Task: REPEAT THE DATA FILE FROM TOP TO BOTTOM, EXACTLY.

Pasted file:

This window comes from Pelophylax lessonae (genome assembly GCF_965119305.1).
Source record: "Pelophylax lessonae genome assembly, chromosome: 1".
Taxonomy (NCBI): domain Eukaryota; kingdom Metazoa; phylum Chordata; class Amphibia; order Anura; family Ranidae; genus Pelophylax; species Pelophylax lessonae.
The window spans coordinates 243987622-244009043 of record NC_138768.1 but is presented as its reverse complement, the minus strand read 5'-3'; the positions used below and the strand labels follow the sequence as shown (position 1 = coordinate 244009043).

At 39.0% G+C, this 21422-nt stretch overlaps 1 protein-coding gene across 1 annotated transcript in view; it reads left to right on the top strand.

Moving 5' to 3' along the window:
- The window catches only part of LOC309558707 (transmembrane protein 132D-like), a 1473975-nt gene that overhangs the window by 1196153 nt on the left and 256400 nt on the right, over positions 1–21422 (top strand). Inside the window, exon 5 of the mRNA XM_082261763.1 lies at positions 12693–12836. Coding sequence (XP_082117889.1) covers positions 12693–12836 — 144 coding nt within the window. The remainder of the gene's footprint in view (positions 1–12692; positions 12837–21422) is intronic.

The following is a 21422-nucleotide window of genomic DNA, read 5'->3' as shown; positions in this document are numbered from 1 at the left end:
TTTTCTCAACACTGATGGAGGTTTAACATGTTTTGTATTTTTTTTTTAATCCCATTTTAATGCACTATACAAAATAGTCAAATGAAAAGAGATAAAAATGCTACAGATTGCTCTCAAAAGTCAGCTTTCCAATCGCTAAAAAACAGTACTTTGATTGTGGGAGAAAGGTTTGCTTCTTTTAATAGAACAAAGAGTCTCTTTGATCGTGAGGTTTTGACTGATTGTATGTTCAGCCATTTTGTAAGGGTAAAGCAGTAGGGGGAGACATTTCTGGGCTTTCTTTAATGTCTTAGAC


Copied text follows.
This window comes from Pelophylax lessonae (genome assembly GCF_965119305.1).
Source record: "Pelophylax lessonae genome assembly, chromosome: 1".
Taxonomy (NCBI): domain Eukaryota; kingdom Metazoa; phylum Chordata; class Amphibia; order Anura; family Ranidae; genus Pelophylax; species Pelophylax lessonae.
The window spans coordinates 243987622-244009043 of record NC_138768.1 but is presented as its reverse complement, the minus strand read 5'-3'; the positions used below and the strand labels follow the sequence as shown (position 1 = coordinate 244009043).

At 39.0% G+C, this 21422-nt stretch overlaps 1 protein-coding gene across 1 annotated transcript in view; it reads left to right on the top strand.

Moving 5' to 3' along the window:
- The window catches only part of LOC309558707 (transmembrane protein 132D-like), a 1473975-nt gene that overhangs the window by 1196153 nt on the left and 256400 nt on the right, over positions 1–21422 (top strand). Inside the window, exon 5 of the mRNA XM_082261763.1 lies at positions 12693–12836. Coding sequence (XP_082117889.1) covers positions 12693–12836 — 144 coding nt within the window. The remainder of the gene's footprint in view (positions 1–12692; positions 12837–21422) is intronic.

The following is a 21422-nucleotide window of genomic DNA, read 5'->3' as shown; positions in this document are numbered from 1 at the left end:
TTTTCTCAACACTGATGGAGGTTTAACATGTTTTGTATTTTTTTTTTAATCCCATTTTAATGCACTATACAAAATAGTCAAATGAAAAGAGATAAAAATGCTACAGATTGCTCTCAAAAGTCAGCTTTCCAATCGCTAAAAAACAGTACTTTGATTGTGGGAGAAAGGTTTGCTTCTTTTAATAGAACAAAGAGTCTCTTTGATCGTGAGGTTTTGACTGATTGTATGTTCAGCCATTTTGTAAGGGTAAAGCAGTAGGGGGAGACATTTCTGGGCTTTCTTTAATGTCTTAGAC